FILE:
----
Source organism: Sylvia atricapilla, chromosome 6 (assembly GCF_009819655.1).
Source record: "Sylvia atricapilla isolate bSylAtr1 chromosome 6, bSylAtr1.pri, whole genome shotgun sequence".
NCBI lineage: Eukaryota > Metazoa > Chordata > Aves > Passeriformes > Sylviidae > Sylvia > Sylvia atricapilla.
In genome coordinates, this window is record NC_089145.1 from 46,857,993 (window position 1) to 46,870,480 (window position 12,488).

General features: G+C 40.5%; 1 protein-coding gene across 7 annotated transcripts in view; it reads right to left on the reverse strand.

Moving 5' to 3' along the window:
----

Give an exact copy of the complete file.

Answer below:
Source organism: Sylvia atricapilla, chromosome 6 (assembly GCF_009819655.1).
Source record: "Sylvia atricapilla isolate bSylAtr1 chromosome 6, bSylAtr1.pri, whole genome shotgun sequence".
NCBI lineage: Eukaryota > Metazoa > Chordata > Aves > Passeriformes > Sylviidae > Sylvia > Sylvia atricapilla.
In genome coordinates, this window is record NC_089145.1 from 46,857,993 (window position 1) to 46,870,480 (window position 12,488).

General features: G+C 40.5%; 1 protein-coding gene across 7 annotated transcripts in view; it reads right to left on the reverse strand.

Moving 5' to 3' along the window: